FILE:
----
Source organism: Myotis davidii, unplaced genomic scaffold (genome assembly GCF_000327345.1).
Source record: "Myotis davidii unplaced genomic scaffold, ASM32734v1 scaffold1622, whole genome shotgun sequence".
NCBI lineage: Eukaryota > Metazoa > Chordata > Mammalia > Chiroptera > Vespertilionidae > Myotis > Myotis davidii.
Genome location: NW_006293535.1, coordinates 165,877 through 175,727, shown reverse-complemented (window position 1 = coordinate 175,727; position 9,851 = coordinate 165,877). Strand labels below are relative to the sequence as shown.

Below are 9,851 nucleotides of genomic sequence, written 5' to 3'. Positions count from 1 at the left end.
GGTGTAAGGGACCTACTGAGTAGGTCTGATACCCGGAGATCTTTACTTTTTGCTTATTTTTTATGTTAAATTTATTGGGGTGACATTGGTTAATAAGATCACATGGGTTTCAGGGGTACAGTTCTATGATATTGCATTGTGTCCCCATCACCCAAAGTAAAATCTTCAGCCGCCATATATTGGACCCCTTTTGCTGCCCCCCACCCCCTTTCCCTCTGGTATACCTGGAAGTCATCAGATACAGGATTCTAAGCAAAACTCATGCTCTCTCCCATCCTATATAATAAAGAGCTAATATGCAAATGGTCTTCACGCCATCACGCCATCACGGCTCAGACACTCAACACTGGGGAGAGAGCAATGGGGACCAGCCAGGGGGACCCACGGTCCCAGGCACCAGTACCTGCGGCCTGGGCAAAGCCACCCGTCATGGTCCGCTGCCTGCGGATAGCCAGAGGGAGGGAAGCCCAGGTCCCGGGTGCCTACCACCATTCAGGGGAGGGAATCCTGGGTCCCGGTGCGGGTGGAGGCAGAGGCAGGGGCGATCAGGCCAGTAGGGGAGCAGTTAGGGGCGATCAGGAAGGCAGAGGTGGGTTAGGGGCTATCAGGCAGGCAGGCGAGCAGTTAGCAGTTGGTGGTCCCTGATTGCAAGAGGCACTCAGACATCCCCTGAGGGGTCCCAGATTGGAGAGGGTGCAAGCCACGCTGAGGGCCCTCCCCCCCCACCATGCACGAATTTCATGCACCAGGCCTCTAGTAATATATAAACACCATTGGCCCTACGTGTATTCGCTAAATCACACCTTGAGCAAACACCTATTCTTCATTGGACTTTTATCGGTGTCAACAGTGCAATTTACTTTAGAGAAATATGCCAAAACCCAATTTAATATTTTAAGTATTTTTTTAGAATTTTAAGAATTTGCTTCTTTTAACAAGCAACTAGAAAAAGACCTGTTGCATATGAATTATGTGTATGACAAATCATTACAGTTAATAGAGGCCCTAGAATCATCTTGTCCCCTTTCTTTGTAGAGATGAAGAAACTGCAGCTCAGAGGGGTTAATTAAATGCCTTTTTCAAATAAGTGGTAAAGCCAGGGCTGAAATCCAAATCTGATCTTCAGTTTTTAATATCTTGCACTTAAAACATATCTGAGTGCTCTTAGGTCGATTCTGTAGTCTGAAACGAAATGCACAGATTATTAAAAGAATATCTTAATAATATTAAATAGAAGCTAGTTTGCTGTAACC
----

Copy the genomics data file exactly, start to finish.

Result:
Source organism: Myotis davidii, unplaced genomic scaffold (genome assembly GCF_000327345.1).
Source record: "Myotis davidii unplaced genomic scaffold, ASM32734v1 scaffold1622, whole genome shotgun sequence".
NCBI lineage: Eukaryota > Metazoa > Chordata > Mammalia > Chiroptera > Vespertilionidae > Myotis > Myotis davidii.
Genome location: NW_006293535.1, coordinates 165,877 through 175,727, shown reverse-complemented (window position 1 = coordinate 175,727; position 9,851 = coordinate 165,877). Strand labels below are relative to the sequence as shown.

Below are 9,851 nucleotides of genomic sequence, written 5' to 3'. Positions count from 1 at the left end.
GGTGTAAGGGACCTACTGAGTAGGTCTGATACCCGGAGATCTTTACTTTTTGCTTATTTTTTATGTTAAATTTATTGGGGTGACATTGGTTAATAAGATCACATGGGTTTCAGGGGTACAGTTCTATGATATTGCATTGTGTCCCCATCACCCAAAGTAAAATCTTCAGCCGCCATATATTGGACCCCTTTTGCTGCCCCCCACCCCCTTTCCCTCTGGTATACCTGGAAGTCATCAGATACAGGATTCTAAGCAAAACTCATGCTCTCTCCCATCCTATATAATAAAGAGCTAATATGCAAATGGTCTTCACGCCATCACGCCATCACGGCTCAGACACTCAACACTGGGGAGAGAGCAATGGGGACCAGCCAGGGGGACCCACGGTCCCAGGCACCAGTACCTGCGGCCTGGGCAAAGCCACCCGTCATGGTCCGCTGCCTGCGGATAGCCAGAGGGAGGGAAGCCCAGGTCCCGGGTGCCTACCACCATTCAGGGGAGGGAATCCTGGGTCCCGGTGCGGGTGGAGGCAGAGGCAGGGGCGATCAGGCCAGTAGGGGAGCAGTTAGGGGCGATCAGGAAGGCAGAGGTGGGTTAGGGGCTATCAGGCAGGCAGGCGAGCAGTTAGCAGTTGGTGGTCCCTGATTGCAAGAGGCACTCAGACATCCCCTGAGGGGTCCCAGATTGGAGAGGGTGCAAGCCACGCTGAGGGCCCTCCCCCCCCACCATGCACGAATTTCATGCACCAGGCCTCTAGTAATATATAAACACCATTGGCCCTACGTGTATTCGCTAAATCACACCTTGAGCAAACACCTATTCTTCATTGGACTTTTATCGGTGTCAACAGTGCAATTTACTTTAGAGAAATATGCCAAAACCCAATTTAATATTTTAAGTATTTTTTTAGAATTTTAAGAATTTGCTTCTTTTAACAAGCAACTAGAAAAAGACCTGTTGCATATGAATTATGTGTATGACAAATCATTACAGTTAATAGAGGCCCTAGAATCATCTTGTCCCCTTTCTTTGTAGAGATGAAGAAACTGCAGCTCAGAGGGGTTAATTAAATGCCTTTTTCAAATAAGTGGTAAAGCCAGGGCTGAAATCCAAATCTGATCTTCAGTTTTTAATATCTTGCACTTAAAACATATCTGAGTGCTCTTAGGTCGATTCTGTAGTCTGAAACGAAATGCACAGATTATTAAAAGAATATCTTAATAATATTAAATAGAAGCTAGTTTGCTGTAACC